Mastering Goals, in Her Own Time

From the moment I received my daughter’s rare genetic disorder diagnosis, I wondered if she would ever know her family.

Would she recognize us? Would she understand how deeply she was loved by us?

At age 11, watching her identify her family members on her communication device, I am confident that I have my answer.

Ryleigh absolutely knows her family and she deeply understands the concept of love.

I watch her touch the photo of her Daddy when I ask her, “Where is Daddy?” It’s obvious that he’s her #1 favorite, as a bright smile stretches across her face as she responds to my question.

It amazes me every single time. She can also point out a photo of me and one of her big brother, when asked to.

This feat may not mean a great deal to most, but to us, it is COLOSSAL. She has mastered a goal that we once feared to be far out of reach.

One year ago, we were striving to help her greet others by waving for “hello” and “goodbye.”

A skill that babies learn very early on was a challenging goal that required much motor planning and coordination for our girl.

We practiced with a photocopy of her own hand; a symbol that she could hold up in her therapy sessions to greet her Speech Therapist.

One morning, after many tedious months of practice and repetition, my heart melted into a puddle at what I witnessed.

As we had done countless times before, my husband and I took turns exclaiming, “Hey Ryleigh!” We waited, giving a patient pause.

Suddenly, she raised her little hand and purposefully and methodically moved her tiny fingers up and down.

She was waving to say “Hello” to us! It was a completely magical and beautiful sight. Without any words, she told us so much with this most meaningful gesture.

As a parent of a child with physical and intellectual disabilities, I still have BIG dreams for her. No diagnosis could ever change that.

Our goals and dreams simply look different than those held by other parents. There are goals that we’ve diligently worked towards for many years; they’ll likely take many more years to master.

Progress comes slowly, but steadily.

In her own time. Watching her walk independently someday, without a walker or her orthotics, is a lofty aspiration.

I see it vividly in my dreams. I fiercely hold onto hope that it will eventually happen.

One of my most favorite quotes is, “Believe in your child so much that the world thinks you’re crazy. Then, believe more.” I’ll keep that as my mantra and celebrate every inch forward, as she continues to astonish us.

If I had one wish

“The most important thing in communication is hearing what isn’t said.”

As a mother to a nonverbal child with multiple disabilities and complex medical needs, this quote resonates with me.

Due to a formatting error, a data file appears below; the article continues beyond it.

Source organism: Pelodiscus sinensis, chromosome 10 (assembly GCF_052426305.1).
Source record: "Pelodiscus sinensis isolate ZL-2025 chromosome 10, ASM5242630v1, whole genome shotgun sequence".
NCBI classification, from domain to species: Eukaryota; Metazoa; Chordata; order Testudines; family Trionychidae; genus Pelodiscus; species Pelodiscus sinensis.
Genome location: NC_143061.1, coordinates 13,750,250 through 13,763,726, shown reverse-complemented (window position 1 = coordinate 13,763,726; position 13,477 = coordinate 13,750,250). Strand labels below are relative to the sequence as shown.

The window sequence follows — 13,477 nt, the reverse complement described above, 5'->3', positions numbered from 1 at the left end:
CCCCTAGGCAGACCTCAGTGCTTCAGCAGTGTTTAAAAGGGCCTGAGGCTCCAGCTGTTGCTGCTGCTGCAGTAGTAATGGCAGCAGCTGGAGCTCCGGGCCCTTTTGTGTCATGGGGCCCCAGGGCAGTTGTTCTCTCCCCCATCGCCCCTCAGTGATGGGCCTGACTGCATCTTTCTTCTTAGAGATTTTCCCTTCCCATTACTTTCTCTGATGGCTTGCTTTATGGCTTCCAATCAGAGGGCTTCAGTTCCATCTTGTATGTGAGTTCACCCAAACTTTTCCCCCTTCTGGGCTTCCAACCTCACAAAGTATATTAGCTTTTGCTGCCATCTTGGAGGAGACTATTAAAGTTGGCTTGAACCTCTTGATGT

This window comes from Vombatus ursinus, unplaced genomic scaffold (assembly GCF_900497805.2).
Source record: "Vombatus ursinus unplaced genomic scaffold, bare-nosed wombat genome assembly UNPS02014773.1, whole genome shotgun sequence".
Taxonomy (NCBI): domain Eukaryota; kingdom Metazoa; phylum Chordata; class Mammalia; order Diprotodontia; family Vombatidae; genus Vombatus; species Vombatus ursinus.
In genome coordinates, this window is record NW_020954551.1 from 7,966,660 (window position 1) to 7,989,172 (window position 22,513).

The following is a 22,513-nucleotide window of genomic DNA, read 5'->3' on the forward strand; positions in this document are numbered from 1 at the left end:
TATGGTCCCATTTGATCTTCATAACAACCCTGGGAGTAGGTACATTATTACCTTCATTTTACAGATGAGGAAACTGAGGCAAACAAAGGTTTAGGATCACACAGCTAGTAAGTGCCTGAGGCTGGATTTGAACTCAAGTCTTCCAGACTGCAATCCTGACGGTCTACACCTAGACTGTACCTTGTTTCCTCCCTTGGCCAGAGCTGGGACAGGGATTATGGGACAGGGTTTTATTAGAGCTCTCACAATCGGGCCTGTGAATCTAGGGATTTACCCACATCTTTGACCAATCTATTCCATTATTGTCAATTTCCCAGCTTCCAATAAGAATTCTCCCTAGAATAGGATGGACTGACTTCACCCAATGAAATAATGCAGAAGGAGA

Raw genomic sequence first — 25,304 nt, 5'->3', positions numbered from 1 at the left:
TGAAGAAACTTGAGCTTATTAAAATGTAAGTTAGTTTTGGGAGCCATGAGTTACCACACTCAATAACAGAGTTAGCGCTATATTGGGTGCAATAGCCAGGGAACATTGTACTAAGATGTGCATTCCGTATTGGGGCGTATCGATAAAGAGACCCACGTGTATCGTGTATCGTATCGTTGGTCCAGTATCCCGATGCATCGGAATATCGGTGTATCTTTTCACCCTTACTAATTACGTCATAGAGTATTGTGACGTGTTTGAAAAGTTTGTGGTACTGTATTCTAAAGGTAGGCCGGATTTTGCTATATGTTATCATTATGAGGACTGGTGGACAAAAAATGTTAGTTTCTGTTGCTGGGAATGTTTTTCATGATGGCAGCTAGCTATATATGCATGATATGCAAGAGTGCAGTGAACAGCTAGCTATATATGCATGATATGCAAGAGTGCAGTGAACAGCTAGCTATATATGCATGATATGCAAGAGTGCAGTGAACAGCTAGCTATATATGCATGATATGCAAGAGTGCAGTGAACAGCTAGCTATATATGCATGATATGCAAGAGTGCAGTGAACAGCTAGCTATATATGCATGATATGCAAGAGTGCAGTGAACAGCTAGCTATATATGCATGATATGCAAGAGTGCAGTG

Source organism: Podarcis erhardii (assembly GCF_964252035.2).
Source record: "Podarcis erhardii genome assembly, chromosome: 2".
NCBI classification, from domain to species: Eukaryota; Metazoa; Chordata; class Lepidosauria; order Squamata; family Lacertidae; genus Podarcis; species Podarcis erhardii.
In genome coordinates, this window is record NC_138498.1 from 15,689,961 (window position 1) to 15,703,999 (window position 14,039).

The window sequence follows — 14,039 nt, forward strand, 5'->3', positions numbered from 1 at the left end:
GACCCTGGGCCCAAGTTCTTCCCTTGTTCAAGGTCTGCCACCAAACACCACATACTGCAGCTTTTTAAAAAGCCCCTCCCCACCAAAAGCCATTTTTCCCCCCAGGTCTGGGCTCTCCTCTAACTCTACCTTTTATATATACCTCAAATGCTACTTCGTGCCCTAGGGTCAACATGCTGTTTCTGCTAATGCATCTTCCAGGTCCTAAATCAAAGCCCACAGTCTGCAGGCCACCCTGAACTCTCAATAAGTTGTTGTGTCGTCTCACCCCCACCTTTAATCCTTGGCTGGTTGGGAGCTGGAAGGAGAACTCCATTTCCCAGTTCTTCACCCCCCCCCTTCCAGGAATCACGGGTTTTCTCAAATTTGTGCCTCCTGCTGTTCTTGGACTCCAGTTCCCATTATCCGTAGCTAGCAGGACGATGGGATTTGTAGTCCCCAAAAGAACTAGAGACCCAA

Tremendously. Sometimes, I misread those unspoken messages.

As hard as I try to translate nonverbal cues, I often fail to interpret the signals correctly. If I had one wish, it would be for my daughter to have the ability to speak.

Not only to hear “I love you, Mommy” in a soft, sweet, angelic voice…

Not only to hear every detail of her day at school, instead of reading about it on paper and trying to fill in the gaps…

Not only to hear if someone was unkind to her…

When my beautiful, 11-year-old daughter is sick or in pain, time and time again, I desperately wish for her to be granted the gift of speech.

It’s in these times when I long to hear her voice the most. If she had the power to express what she feels with spoken words, I could save valuable time spent guessing and investigating…I would know with certainty, and I could FIX it.

We are working diligently on teaching her how to communicate with an Augmentative and Alternative Communication device.

She has made valiant strides, but this intricate artform is a work in progress.

Of all the things she’s beautifully learning to “say” with her device and also with pictures and gestures, “hurt” is a concept that is exceedingly challenging for her to convey.

She was sick recently with a stomach bug, that in turn irritated her stomach and throat, finally settling as ear infection.

She rarely cries. She never stops playing to lay her head down and rest.

When this does happen, or when she spikes a fever and has a febrile seizure with no obvious cause, we know SOMETHING is wrong.

During sleep, if her heartrate is high, we know SOMETHING is wrong. Her Daddy and I quickly transform into sleuths.

We explore every possible scenario that could be occurring. We carefully consider and investigate every conceivable origin, from head to toe. It breaks our hearts when she can’t tell us what hurts.

All the while, we try with all our might to hear her words that are not spoken.

Countless times, bloodwork and other invasive tests have had to be performed to diagnose a problem; to narrow down and eliminate potential culprits.

She’s endured numerous painful spinal taps, urinary catheterizations, and needle sticks over the years.

I try to never throw the word “unfair” around carelessly, but this IS unfair to her; it shouldn’t have to be this way.

I NEVER feel sorry about our situation but watching her suffer without the ability to express it verbally absolutely renders me helpless.

I will always wish for this one, solitary, precious gift.

While she is unable to relate her feelings with spoken words, I will continue to carefully listen with each and every one of my senses.

I will work tirelessly to help her find her voice. She has so much to say.

Happy Birthday? Why Getting Birthdays Right Matters!

June is the month where three generations of Arnold’s celebrate their birthdays; James, me and my Dad.

Chronologically, and just by a few hours, the first is James’ birthday.

Although things are gradually getting back to some sense of post-pandemic normality for many, due to James additional needs this is the third birthday that we’ve not been able to celebrate with him as we would have liked. But that didn’t mean that we had to abandon James’ birthday celebrations, we just had to adapt them, and we found that they worked much better!